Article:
Thursday, January 29, 2015

since there's an episode 7 coming along ... we may revisit the foolishness of Campbell's monomyth

Not that Wenatchee The Hatchet is necessarily going to show how stupid the monomyth is right now, in much detail, but the short version is that of the hero's journey added up as a descriptive theme it should account for the wildly divergent strains of the Faust legend in European and American colonial folklore but it doesn't quite do that.

As if that weren't enough, we live in the 21st century after all and there's yet another problematic element of the Campbellian monomyth that could be summed up be a few things from the realm of, of course, gender studies.

The Heroine's Journey
Haley Thurston
In The Power of Myth, Joseph Campbell says that a hero is “someone who has found or achieved or done something beyond the normal range of achievement and experience. A hero properly is someone who has given his life to something bigger than himself or other than himself.” He goes on to distinguish between physical heroes, those who do deeds, and spiritual heroes, those who “[have] learned or found a mode of experiencing the supernormal range of human spiritual life, and then come back and communicated it.”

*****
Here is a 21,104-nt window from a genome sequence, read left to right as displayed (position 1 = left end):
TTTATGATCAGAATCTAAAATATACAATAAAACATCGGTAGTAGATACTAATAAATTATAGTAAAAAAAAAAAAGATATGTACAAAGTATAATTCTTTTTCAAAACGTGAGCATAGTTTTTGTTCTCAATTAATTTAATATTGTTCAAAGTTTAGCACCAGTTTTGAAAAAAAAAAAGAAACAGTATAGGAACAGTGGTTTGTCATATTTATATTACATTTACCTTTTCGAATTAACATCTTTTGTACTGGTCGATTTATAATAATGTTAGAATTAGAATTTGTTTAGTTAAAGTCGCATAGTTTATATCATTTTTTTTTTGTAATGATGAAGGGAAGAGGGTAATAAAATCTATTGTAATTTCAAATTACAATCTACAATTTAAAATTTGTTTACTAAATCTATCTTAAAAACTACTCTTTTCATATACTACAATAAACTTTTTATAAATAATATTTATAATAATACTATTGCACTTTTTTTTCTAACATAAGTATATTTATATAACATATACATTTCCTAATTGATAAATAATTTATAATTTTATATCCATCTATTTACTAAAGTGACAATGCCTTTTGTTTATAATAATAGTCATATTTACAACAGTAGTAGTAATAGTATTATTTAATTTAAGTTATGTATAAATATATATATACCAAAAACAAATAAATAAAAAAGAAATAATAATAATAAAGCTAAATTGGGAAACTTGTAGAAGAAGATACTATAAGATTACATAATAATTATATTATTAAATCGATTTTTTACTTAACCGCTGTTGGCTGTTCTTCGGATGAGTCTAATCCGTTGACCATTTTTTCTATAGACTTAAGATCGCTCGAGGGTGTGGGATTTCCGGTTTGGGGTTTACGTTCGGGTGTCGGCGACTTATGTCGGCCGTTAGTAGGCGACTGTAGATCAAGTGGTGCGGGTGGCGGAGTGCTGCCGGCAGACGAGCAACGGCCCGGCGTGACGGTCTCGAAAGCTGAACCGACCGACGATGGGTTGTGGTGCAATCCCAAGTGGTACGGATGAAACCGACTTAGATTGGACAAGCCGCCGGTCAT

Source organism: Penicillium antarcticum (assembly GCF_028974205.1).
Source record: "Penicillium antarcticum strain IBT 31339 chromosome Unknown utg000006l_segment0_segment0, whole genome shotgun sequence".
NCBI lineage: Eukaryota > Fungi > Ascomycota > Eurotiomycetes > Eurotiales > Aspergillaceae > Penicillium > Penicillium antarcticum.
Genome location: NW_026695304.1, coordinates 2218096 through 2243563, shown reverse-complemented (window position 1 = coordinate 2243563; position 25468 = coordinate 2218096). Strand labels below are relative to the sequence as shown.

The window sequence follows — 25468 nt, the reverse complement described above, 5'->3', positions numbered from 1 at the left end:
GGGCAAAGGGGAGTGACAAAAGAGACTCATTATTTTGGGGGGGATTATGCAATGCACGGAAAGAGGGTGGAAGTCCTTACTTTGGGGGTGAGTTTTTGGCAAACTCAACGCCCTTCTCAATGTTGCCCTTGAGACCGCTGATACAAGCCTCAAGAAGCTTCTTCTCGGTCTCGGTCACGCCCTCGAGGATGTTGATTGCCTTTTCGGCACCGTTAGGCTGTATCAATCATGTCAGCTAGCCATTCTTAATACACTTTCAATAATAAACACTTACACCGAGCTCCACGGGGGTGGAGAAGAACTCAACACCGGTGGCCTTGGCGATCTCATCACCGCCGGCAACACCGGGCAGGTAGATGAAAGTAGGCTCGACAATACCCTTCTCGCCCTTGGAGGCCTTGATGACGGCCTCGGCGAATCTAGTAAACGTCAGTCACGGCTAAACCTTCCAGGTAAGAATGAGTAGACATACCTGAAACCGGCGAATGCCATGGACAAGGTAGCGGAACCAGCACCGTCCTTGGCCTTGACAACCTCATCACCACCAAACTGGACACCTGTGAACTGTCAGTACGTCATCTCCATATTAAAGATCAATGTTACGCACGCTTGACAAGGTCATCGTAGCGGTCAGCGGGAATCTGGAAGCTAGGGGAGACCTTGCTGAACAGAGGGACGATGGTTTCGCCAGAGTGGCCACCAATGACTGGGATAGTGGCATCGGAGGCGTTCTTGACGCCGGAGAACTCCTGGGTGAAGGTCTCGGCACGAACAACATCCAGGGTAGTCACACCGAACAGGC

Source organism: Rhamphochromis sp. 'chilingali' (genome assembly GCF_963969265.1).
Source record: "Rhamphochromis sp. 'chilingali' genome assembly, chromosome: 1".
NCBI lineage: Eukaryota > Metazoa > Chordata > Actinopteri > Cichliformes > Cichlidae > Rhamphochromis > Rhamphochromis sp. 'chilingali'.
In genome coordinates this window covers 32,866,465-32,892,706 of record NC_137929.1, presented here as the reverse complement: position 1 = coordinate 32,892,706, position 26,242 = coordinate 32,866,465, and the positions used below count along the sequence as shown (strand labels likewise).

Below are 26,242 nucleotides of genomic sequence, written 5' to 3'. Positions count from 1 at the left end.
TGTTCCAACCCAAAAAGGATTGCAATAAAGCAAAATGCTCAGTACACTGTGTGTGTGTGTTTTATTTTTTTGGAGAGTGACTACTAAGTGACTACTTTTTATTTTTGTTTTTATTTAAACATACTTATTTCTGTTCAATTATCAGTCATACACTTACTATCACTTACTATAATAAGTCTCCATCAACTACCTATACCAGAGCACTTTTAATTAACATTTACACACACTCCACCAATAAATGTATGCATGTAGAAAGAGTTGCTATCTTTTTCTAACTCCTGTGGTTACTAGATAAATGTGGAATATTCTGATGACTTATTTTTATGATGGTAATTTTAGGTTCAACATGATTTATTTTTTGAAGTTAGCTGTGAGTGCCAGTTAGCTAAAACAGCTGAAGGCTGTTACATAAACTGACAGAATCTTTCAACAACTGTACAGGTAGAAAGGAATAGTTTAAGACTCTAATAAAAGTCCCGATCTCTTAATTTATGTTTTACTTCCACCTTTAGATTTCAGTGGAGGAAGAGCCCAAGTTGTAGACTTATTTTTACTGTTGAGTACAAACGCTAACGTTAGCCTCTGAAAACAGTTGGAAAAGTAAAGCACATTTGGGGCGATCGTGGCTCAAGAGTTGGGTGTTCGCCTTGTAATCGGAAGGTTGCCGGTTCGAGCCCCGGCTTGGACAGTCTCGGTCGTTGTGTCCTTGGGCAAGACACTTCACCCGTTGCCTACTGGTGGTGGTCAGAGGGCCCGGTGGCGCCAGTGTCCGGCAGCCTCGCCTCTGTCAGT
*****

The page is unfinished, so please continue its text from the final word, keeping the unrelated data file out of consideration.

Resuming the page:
This is a grand and beautiful model. And especially when we just leave it at “someone who has achieved something beyond the normal range of achievement and experience,” it works very well for a hero of any gender. But when Campbell gets into the specifics of what counts or is celebrated as an unusual achievement, or how that achievement goes about getting done, I start thinking “well those are pretty unambiguously good achievements, but they’re also pretty male.”

and since it's an article in Ribbon Farm there's so much, much more. :)

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